Friday, April 30, 2010

Happy Birthday, Mr. President

Magnet # 230:  Historic Virginia Presidents

Material:  Rubber

Purchased By:  Me

The long line of Presidents of the United States kicked off on this very day back in 1789, when George Washington was inaugurated at New York City's Federal Hall.  The beloved former planter and general was met by enthusiastic crowds along the route to the inauguration site, and by even more cheering masses when he arrived.  He took the oath of office on a second story balcony as the crowd looked on.  Washington was sworn in using a Masonic Bible that dated back to 1767.  We still have this book and several Presidents have chosen to use it in their inaugurations.  He later delivered his inaugural address to the Senate and it was 1419 words, but at his second inauguration, he gave the shortest inaugural address ever - a mere 135 words.  At his request, Barbados Rum was served, but there was no inaugural ball on that day when the Presidency began.  It wouldn't be introduced until James Madison took office in 1809.

Since that day, there have been 56 inaugural ceremonies and the oath of office has been taken 72 times.  Over the years, the inauguration process has grown and changed, but some traditions have remained. The outgoing President has almost always attended the inauguration of the incoming President except, of course, when the previous one has passed away. However, there have been four noteworthy exceptions - John Adams was not at Thomas Jefferson's inauguration, nor was his son John Quincy Adams at Andrew Jackson's. Andrew Johnson stayed away from that of Ulysses Grant's and Richard Nixon avoided Gerald Ford's inauguration. Sometimes, bad blood between the two individuals or bitter feelings in general accounted for these absences. One former President who probably really wished he could have skipped his successor's inauguration was Herbert Hoover, who took the blame for the Great Depression. But he still braved the bitter crowds, showing up for Franklin D. Roosevelt's inauguration and was rewarded by having to sit mute as he was one again criticized and his policies attacked before the nation.  Roosevelt had a great many positive attributes for which the country should be grateful - unfortunately, forgiveness wasn't always among them.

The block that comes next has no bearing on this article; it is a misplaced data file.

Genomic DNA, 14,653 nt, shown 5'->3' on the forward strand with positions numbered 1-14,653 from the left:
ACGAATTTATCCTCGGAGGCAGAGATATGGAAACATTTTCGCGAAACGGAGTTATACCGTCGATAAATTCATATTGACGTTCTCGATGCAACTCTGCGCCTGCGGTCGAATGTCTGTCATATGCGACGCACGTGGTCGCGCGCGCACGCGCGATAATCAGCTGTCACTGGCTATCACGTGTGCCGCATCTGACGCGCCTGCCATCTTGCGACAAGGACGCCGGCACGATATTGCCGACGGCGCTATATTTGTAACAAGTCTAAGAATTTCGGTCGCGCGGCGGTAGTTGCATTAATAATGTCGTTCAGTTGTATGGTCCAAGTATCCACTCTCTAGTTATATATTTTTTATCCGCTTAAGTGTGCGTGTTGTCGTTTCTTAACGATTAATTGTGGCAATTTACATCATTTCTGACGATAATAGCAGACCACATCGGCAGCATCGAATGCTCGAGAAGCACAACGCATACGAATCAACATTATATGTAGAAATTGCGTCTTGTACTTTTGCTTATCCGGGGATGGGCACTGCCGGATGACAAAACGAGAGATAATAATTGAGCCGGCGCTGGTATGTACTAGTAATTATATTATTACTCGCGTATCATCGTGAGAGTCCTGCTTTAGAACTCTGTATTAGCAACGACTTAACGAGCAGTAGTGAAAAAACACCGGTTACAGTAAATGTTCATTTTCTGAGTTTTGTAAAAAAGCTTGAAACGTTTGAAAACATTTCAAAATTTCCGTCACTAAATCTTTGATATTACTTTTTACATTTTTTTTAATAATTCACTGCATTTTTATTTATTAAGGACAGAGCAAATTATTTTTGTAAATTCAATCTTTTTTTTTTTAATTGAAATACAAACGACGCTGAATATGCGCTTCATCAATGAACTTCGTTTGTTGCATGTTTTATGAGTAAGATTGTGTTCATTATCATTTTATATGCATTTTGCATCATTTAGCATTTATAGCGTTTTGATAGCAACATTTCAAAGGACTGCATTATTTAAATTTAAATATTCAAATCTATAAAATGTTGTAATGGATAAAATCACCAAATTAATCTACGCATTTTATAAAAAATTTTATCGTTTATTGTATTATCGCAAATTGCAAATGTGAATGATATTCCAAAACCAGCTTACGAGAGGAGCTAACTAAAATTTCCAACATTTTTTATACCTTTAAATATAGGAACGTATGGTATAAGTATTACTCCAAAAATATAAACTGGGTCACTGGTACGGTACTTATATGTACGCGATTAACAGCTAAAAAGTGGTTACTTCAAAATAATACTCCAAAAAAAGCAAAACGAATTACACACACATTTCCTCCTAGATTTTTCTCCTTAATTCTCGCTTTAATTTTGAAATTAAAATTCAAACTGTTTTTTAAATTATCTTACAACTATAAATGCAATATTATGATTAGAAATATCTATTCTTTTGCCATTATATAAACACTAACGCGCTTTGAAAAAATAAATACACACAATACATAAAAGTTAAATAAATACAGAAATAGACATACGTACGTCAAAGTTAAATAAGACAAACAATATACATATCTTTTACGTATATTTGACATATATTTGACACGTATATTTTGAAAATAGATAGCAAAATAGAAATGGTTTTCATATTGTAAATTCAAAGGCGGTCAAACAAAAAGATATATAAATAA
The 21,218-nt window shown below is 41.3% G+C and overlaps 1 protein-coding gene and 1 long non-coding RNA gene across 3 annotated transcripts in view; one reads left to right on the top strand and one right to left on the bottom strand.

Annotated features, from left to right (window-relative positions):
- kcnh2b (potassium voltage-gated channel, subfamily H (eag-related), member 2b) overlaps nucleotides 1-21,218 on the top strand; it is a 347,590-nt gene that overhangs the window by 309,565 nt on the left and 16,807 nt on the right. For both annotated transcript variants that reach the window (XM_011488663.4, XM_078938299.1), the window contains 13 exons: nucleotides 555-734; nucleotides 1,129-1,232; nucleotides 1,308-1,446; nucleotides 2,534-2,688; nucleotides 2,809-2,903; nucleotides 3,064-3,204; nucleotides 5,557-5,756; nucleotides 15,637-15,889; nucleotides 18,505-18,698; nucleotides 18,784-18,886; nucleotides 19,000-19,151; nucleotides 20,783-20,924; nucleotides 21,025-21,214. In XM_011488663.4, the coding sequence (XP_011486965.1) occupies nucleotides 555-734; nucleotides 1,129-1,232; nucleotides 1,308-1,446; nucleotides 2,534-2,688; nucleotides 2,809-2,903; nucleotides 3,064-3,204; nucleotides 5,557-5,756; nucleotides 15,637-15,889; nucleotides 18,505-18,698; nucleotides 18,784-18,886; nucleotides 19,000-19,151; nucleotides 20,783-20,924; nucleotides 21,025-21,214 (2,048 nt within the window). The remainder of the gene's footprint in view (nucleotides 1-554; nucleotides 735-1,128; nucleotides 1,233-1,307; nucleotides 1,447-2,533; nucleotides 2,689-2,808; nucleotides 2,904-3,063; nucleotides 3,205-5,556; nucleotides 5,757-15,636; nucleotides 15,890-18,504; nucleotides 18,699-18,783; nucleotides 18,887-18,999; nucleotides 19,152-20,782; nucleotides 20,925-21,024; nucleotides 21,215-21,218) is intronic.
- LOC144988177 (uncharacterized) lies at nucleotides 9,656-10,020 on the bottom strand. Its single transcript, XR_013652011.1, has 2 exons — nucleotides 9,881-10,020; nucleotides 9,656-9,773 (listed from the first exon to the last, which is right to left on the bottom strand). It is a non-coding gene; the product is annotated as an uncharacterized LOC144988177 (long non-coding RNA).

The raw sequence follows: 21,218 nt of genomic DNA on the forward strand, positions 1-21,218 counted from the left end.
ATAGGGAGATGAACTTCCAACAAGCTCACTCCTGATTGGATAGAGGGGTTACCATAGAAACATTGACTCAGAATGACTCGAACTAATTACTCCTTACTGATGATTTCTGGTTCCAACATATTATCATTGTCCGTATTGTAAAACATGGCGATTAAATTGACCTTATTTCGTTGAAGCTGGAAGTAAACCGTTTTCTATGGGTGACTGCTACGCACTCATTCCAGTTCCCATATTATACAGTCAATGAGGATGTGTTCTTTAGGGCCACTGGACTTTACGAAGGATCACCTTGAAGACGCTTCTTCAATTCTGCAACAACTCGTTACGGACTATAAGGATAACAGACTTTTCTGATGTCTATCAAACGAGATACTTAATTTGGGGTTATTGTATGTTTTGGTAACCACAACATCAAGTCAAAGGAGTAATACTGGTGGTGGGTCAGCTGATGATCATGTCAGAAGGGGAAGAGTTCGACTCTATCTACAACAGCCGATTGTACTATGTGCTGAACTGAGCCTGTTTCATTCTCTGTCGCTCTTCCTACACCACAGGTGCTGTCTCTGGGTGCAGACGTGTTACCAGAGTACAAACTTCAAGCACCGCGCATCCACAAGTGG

Another inaugural tradition is that the Chief Justice of the Supreme Court almost always administers the Oath of Office. On two occasions, this has been a former President, William Taft, the only President who has also been Chief Justice. He swore in Calvin Coolidge for his second term in office as well as Herbert Hoover and he is the only former President who has sworn in subsequent Presidents. Calvin Coolidge notably broke from tradition when he had his father, a notary public and Justice of the Peace, swear him in. As Vice-President, Coolidge had been visiting his family in Vermont when he learned of Warren Harding's sudden death and needed to be sworn in. This was the only time the Oath of Office has not been administered by a judge. Lyndon Johnson was the only President to be sworn in by a woman, U.S. District Court Judge Sarah Hughes, who performed the ceremony on Air Force One after Kennedy's assassination. The President has almost always placed his hand on the Bible while taking the oath, often open to a passage of his choice. We know of several times this has changed.  John Quincy Adams was sworn in with a book of U.S. law.  Also, when Vice-Presidents Chester Arthur and Theodore Roosevelt were sworn in after their respective Presidents were assassinated, they did not use a Bible.  Perhaps there was so much confusion at both times, it was simply forgotten.  This must have also been the case with Lyndon Johnson, when he was forced to use a missal rather than a Bible on Air Force One.

The office of the President is another creation of the United States that has worked so well it has been utilized by a considerable amount of other nations.  Ideally, it has allowed leaders to be voted in by the people based on their merit, not their birthright.  Of course, as we all know, this has not always been the case.  Truly, the history of the President of the United States has been a mixed bag, with examples ranging from men of vastly superior intellect and character to those who are questionably competent.  But we have had some great Presidents in our country's past, beginning on that April day in 1789, and I really hope there are more great ones in our future.

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